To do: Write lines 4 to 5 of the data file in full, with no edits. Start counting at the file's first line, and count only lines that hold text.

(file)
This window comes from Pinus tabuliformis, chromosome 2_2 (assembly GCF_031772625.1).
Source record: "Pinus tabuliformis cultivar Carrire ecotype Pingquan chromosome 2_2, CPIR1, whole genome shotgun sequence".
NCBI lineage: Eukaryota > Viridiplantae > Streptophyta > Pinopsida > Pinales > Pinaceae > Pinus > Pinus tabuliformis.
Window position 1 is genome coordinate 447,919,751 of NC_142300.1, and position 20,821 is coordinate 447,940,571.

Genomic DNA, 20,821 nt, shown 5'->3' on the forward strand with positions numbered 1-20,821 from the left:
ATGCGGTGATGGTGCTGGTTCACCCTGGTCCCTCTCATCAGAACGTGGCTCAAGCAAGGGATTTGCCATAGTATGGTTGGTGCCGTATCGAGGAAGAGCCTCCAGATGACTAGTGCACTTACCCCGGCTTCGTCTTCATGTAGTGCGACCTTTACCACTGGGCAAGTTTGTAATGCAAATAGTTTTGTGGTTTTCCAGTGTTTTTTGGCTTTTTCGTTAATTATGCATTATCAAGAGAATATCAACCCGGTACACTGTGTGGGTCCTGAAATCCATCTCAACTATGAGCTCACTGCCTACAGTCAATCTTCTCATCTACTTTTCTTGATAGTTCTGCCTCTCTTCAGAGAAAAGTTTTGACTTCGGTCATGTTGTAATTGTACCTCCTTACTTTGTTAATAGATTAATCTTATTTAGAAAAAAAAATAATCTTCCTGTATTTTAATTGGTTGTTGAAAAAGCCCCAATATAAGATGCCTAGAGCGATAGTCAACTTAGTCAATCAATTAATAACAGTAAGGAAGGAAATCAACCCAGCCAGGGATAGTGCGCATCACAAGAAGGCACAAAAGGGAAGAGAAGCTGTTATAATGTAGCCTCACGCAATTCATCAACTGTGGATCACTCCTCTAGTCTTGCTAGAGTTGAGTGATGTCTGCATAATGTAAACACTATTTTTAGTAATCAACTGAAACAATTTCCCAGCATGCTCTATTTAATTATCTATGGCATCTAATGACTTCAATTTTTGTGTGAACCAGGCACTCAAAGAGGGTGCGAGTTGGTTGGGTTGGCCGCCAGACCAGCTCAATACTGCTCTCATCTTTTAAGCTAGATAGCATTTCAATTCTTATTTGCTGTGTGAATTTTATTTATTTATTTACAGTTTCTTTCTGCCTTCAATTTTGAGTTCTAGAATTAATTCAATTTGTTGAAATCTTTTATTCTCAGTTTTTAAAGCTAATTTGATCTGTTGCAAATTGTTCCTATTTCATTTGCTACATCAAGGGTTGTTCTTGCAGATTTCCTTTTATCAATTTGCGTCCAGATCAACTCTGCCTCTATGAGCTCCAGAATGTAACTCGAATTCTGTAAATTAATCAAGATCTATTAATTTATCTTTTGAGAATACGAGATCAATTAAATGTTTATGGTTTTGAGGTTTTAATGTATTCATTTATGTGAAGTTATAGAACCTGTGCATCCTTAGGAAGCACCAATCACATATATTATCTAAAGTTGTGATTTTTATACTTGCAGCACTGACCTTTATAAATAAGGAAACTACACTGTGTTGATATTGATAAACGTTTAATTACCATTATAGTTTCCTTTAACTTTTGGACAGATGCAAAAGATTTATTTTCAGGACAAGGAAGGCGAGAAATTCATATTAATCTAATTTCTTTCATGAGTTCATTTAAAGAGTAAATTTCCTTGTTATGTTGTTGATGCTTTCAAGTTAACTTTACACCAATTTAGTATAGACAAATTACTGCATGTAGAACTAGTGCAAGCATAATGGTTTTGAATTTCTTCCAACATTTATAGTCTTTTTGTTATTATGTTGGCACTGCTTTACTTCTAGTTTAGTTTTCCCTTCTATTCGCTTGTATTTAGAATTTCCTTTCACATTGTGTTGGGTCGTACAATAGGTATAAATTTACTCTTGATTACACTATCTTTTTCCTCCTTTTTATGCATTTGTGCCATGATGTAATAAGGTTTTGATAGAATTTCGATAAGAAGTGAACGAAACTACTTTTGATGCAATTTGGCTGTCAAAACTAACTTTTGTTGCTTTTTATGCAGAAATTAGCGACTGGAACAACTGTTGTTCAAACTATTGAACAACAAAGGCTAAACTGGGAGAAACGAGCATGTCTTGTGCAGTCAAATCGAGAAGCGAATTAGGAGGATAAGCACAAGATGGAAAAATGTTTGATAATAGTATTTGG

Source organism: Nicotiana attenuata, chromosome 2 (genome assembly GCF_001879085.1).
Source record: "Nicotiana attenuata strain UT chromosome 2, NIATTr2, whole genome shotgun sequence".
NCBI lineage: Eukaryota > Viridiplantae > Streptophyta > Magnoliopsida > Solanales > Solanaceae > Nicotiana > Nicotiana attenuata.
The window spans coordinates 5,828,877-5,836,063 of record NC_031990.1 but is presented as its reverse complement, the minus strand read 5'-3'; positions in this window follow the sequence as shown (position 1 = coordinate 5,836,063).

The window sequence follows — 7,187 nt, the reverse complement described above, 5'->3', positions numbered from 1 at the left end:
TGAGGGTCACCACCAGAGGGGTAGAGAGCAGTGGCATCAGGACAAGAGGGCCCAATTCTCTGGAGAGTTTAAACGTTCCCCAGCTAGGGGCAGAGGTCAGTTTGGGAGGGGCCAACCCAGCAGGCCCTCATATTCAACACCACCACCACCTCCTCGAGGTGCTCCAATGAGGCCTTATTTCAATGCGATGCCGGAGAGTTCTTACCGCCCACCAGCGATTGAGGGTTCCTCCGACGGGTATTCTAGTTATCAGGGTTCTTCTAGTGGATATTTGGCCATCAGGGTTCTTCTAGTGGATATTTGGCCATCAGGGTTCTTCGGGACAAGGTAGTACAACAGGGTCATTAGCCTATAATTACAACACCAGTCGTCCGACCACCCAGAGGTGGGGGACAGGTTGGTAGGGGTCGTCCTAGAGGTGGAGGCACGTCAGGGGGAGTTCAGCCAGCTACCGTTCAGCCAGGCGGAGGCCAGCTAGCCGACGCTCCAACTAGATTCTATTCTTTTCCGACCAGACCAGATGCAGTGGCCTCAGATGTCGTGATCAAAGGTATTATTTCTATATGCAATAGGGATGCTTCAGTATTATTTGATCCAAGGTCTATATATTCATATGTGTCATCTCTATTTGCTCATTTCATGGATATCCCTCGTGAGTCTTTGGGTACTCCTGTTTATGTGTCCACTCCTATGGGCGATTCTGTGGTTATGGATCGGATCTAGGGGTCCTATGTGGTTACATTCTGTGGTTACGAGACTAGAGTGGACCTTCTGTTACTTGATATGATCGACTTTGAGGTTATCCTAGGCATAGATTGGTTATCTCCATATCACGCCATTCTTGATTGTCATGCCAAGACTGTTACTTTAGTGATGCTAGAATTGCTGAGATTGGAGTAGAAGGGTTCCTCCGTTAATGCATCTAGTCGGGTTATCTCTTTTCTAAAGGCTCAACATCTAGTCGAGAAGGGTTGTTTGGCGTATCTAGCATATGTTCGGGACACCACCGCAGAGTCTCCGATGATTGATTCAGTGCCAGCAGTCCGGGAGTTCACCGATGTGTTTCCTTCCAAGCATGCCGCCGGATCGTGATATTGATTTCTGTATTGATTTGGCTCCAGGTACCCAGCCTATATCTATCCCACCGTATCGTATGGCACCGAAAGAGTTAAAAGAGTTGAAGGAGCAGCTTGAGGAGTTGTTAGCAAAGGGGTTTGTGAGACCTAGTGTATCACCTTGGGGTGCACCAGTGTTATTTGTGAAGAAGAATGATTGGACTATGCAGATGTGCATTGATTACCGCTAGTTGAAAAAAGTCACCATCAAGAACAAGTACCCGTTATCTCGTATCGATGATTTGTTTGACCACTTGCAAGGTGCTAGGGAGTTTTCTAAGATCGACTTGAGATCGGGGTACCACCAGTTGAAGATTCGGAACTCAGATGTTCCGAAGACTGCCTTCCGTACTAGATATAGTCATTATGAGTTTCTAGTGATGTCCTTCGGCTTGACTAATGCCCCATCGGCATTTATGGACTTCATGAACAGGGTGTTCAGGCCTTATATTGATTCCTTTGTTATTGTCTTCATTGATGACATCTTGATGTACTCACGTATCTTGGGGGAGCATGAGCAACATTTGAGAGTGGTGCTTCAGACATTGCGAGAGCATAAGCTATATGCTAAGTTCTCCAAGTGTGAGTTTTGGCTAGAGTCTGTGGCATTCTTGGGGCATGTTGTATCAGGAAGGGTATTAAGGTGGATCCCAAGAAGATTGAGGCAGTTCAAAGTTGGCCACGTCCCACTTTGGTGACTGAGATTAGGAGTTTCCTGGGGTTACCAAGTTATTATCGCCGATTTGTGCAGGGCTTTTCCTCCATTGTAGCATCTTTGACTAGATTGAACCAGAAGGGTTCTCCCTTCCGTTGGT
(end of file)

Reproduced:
Window position 1 is genome coordinate 447,919,751 of NC_142300.1, and position 20,821 is coordinate 447,940,571.

Genomic DNA, 20,821 nt, shown 5'->3' on the forward strand with positions numbered 1-20,821 from the left: